One elementary school she works with was demoted to “in need of improvement” because inspectors felt the curriculum had not changed sufficiently in the two years since the last inspection. Swailes says Ofsted apparently “completely ignored the fact that there had been a pandemic around that time.”
Another senior official she works with had 10 employees on leave with Covid when she got the call to tell her inspectors were coming. They came anyway and announced a detailed “in-depth” assessment of a subject whose head teacher was on sick leave with Covid. The teacher interviewed the inspector in bed “because they were so terrified of dropping out of school.”
Swailes says one of the brightest heads she’s ever worked with told her she wouldn’t be in post next year because “she just can’t get another inspection.” Swailes believes Ofsted is plunging the industry into deep crisis. “A lot of people are barely holding on in what has been the most difficult time of being a manager.”
John Hicks *, the principal of a primary school in the north of England currently classified as “exceptional”, resigned last week and says it is because of what Ofsted is doing. “Since I was 15, all I want to do is teach. But now I’m leaving because I really feel like the kids aren’t the priority and the staff are being pushed to breaking point – and I don’t want to be one of them.
Throughout the pandemic, Hicks told his staff to focus on the well-being of the students and getting the kids back to school, reassuring them that small gaps in the program wouldn’t matter. Now he knows of “outstanding” school principals who have been inspected and downgraded two levels to “requires improvement” and he thinks that can be used against the school. “The inspectors come with a program,” he said.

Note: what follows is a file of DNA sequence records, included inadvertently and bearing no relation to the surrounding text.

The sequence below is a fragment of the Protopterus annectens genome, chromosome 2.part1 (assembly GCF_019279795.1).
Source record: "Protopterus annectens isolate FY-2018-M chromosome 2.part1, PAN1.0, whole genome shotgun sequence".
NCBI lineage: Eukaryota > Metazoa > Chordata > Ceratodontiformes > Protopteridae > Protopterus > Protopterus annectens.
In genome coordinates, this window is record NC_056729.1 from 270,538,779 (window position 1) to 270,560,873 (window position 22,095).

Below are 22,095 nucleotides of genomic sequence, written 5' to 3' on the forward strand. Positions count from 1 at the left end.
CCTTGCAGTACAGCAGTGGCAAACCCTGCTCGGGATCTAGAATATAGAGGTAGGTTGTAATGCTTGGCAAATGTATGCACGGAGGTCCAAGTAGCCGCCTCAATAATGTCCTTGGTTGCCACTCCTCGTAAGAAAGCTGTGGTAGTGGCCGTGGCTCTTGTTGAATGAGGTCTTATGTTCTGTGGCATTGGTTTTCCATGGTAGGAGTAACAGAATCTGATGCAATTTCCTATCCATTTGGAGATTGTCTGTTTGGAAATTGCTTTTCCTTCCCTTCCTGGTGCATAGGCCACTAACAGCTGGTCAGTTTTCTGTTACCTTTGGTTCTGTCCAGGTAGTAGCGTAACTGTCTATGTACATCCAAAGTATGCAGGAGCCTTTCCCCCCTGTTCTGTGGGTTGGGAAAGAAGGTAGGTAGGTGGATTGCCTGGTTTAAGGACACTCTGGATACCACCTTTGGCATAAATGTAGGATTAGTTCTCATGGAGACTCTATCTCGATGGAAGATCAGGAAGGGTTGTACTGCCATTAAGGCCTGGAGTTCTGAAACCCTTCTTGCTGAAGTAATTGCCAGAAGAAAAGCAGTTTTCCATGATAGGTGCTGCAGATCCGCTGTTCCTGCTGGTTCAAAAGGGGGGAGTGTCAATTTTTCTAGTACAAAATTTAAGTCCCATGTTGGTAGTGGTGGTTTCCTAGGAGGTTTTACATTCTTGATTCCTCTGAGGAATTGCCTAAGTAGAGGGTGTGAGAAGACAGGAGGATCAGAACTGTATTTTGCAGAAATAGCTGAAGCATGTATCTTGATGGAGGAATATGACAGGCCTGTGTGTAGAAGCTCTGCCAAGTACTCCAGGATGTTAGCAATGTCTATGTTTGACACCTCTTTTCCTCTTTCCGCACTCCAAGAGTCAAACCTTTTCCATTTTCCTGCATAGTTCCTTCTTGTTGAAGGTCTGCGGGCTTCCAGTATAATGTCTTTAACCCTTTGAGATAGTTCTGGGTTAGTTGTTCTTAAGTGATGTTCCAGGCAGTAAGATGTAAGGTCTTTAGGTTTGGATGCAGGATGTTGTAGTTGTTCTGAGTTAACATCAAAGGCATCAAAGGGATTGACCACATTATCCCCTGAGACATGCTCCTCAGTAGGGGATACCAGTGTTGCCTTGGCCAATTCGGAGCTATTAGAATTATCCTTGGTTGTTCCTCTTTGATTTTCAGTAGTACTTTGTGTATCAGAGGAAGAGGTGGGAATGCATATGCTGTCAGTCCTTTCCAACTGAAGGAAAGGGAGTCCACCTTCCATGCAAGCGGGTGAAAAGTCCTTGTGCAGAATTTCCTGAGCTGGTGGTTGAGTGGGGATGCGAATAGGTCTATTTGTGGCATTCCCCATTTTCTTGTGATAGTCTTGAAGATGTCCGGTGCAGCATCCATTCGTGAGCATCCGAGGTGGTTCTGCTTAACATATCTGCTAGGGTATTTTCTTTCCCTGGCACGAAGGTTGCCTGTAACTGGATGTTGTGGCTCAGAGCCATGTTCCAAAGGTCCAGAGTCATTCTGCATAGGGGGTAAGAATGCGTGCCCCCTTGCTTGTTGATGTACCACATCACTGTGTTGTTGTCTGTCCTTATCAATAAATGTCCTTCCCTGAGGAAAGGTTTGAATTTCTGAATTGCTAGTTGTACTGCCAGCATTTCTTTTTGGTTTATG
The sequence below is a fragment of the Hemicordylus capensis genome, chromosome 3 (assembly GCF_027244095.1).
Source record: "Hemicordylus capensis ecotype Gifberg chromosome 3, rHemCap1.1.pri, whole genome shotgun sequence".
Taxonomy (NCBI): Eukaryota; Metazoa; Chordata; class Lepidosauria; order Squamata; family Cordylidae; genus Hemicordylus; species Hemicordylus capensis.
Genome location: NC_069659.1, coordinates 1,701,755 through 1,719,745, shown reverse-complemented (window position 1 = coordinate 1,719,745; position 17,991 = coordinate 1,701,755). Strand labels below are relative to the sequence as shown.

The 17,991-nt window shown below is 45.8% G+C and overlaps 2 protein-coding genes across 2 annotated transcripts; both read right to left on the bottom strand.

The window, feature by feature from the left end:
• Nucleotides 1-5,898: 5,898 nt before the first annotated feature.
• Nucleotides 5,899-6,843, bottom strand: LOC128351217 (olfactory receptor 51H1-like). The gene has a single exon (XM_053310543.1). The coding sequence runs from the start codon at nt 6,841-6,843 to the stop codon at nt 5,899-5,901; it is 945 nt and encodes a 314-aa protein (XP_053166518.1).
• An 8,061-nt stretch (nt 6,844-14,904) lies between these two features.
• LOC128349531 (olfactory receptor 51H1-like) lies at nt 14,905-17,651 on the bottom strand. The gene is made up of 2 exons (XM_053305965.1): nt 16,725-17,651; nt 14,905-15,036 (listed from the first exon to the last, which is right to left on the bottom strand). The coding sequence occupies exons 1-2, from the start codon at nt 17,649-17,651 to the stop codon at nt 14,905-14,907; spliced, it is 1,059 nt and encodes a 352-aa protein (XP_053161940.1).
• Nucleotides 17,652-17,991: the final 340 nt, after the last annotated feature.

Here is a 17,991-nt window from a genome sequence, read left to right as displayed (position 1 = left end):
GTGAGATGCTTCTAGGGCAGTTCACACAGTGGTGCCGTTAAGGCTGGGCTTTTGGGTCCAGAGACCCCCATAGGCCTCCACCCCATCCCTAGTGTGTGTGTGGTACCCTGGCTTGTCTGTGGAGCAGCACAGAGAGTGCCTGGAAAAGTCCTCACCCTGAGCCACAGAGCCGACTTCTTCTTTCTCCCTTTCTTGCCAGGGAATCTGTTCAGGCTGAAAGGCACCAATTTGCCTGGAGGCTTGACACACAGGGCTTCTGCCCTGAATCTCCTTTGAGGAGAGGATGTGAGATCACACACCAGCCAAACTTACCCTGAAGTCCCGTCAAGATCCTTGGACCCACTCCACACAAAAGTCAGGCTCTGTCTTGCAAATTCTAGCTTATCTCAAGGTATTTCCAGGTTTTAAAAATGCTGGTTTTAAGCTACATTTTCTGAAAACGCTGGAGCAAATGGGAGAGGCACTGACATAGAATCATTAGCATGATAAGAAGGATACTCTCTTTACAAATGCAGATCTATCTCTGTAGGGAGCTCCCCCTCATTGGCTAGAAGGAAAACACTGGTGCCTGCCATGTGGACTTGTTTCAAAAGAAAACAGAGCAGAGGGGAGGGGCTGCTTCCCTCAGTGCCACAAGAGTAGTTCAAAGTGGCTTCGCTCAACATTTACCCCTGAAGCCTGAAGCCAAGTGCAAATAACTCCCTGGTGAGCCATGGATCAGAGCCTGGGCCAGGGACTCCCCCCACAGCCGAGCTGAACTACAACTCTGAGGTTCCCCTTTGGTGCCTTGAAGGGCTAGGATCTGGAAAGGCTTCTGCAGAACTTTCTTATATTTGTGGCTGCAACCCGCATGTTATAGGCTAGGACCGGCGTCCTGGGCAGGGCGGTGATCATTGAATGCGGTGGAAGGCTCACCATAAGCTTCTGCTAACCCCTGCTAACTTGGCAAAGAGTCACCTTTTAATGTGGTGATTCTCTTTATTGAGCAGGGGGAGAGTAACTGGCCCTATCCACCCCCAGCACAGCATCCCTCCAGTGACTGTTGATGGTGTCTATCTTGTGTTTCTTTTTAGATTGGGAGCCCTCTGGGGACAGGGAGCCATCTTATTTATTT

Since the start of the pandemic, there hasn’t been a day that every member of his staff has walked in, and he says it “isn’t even worth trying” to find replacements. Four staff members receive advice; two have been told by doctors that they shouldn’t be working but are coming anyway. “I have a great staff and they do so much more than I could expect of them,” says Hicks. “There is a huge problem here and it feels like no one is listening. I feel like no one cares.
Rachel Swan *, principal of an inner-city elementary school that was rated ‘for improvement’ in 2019, says she uses sleeping pills because she can’t wait to be inspected again. Advisors have told him Ofsted will want to see improvements in attendance, but many of his students have left with Covid.